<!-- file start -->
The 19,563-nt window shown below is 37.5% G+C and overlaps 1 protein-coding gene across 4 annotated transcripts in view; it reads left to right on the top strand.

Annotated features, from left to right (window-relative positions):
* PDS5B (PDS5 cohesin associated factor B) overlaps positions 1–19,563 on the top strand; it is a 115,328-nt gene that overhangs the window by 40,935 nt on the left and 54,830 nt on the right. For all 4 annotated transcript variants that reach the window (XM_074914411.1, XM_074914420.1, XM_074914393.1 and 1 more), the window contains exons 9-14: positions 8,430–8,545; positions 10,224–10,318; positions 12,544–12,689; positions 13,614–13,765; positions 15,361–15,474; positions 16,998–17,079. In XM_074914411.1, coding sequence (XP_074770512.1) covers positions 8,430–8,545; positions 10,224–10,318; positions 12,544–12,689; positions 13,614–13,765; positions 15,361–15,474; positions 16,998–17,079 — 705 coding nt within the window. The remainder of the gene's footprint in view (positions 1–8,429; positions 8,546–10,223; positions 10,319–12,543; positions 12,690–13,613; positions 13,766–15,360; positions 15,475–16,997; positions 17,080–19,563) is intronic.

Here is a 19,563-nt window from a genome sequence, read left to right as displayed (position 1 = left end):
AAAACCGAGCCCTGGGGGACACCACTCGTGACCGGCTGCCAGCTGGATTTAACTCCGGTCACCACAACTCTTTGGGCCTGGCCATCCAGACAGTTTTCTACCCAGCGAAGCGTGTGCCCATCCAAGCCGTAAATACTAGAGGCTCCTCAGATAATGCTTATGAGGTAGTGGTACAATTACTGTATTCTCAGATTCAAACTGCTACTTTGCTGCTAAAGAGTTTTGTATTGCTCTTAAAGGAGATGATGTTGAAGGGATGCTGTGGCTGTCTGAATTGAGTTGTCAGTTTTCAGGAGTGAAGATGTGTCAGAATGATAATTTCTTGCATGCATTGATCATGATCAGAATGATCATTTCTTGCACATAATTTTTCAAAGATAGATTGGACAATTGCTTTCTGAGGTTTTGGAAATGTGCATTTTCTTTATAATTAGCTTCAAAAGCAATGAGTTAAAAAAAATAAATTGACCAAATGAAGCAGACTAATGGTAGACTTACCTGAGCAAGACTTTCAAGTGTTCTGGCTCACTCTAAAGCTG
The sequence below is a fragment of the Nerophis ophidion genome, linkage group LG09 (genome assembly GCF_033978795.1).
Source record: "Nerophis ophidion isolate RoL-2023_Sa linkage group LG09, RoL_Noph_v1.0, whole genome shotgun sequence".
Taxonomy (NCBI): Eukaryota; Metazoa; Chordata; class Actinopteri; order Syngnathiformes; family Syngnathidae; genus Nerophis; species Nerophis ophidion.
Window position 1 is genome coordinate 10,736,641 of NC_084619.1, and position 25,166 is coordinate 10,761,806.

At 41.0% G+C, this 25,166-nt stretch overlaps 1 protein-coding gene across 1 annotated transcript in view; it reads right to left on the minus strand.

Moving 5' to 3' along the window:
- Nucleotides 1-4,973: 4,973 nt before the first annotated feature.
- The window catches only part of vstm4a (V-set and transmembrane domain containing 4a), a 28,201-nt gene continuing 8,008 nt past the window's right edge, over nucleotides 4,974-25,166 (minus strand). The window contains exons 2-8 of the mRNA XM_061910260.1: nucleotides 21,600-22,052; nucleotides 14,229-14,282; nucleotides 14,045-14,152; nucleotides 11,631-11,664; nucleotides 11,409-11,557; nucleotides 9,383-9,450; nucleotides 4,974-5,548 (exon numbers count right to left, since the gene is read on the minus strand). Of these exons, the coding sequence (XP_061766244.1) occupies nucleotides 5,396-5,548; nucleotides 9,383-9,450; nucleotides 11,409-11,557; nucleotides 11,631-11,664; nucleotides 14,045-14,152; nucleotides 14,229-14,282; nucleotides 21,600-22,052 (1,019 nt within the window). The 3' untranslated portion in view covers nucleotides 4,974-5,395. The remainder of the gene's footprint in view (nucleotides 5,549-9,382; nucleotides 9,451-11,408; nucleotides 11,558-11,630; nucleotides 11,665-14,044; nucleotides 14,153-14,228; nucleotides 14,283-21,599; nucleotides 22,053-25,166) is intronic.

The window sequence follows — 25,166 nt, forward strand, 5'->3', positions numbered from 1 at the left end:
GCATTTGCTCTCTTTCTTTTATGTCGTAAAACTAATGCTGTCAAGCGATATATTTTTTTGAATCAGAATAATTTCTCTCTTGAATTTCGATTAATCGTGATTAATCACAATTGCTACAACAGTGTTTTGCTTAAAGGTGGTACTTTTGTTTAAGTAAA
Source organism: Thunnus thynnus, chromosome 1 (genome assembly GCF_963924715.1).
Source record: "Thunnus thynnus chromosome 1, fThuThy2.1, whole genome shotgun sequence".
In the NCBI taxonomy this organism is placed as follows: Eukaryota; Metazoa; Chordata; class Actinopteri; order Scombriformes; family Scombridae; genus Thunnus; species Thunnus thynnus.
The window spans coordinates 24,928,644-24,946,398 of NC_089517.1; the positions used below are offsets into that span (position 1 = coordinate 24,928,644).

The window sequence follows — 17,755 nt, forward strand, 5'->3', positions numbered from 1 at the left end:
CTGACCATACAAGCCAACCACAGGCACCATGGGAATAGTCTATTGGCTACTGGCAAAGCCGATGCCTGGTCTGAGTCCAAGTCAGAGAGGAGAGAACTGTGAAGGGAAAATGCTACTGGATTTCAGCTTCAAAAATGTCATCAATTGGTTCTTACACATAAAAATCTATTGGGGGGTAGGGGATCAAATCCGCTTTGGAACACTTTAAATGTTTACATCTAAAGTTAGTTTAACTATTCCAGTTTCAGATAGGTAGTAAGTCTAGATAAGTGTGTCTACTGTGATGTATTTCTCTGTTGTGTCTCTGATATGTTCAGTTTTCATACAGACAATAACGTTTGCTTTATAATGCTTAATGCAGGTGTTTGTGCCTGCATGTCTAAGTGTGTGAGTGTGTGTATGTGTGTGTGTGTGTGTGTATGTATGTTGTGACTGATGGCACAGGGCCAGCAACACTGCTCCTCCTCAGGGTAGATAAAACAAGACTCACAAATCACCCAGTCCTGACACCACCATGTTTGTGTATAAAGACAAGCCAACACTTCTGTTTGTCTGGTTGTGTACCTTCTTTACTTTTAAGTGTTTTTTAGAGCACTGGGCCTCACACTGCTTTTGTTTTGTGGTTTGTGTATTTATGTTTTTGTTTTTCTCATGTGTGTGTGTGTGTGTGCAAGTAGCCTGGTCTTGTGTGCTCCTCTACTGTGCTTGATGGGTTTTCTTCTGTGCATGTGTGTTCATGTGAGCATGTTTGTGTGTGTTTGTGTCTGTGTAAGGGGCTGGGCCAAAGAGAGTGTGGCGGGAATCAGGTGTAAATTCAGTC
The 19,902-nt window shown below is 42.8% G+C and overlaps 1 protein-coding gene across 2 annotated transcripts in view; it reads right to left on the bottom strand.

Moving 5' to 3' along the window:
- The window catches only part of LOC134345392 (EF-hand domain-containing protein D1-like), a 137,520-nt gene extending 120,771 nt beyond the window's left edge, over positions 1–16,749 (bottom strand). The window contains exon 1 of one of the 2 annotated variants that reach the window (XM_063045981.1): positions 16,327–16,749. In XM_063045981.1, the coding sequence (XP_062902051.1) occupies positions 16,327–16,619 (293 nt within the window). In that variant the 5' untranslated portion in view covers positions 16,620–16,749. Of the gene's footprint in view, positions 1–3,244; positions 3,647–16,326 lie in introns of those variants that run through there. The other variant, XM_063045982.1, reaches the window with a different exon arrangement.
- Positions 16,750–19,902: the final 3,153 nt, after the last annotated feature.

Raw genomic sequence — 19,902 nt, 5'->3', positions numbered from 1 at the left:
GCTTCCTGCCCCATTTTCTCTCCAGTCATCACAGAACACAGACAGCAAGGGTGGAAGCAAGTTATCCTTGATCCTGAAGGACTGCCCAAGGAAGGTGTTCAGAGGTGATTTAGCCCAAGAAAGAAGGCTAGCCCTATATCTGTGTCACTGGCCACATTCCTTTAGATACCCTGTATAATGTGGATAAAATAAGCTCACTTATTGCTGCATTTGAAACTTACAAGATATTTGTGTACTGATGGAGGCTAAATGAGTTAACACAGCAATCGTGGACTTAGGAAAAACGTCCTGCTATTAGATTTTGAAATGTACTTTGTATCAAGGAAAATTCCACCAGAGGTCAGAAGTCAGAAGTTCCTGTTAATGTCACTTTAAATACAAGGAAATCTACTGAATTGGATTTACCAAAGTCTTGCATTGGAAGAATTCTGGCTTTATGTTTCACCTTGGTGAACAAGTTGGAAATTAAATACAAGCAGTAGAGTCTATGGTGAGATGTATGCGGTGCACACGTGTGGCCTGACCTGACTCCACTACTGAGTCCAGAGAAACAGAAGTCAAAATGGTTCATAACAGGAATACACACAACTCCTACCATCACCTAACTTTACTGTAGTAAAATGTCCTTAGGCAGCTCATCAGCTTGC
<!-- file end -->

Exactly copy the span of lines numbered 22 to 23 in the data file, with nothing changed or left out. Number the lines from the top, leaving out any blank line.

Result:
The 19,902-nt window shown below is 42.8% G+C and overlaps 1 protein-coding gene across 2 annotated transcripts in view; it reads right to left on the bottom strand.

Moving 5' to 3' along the window: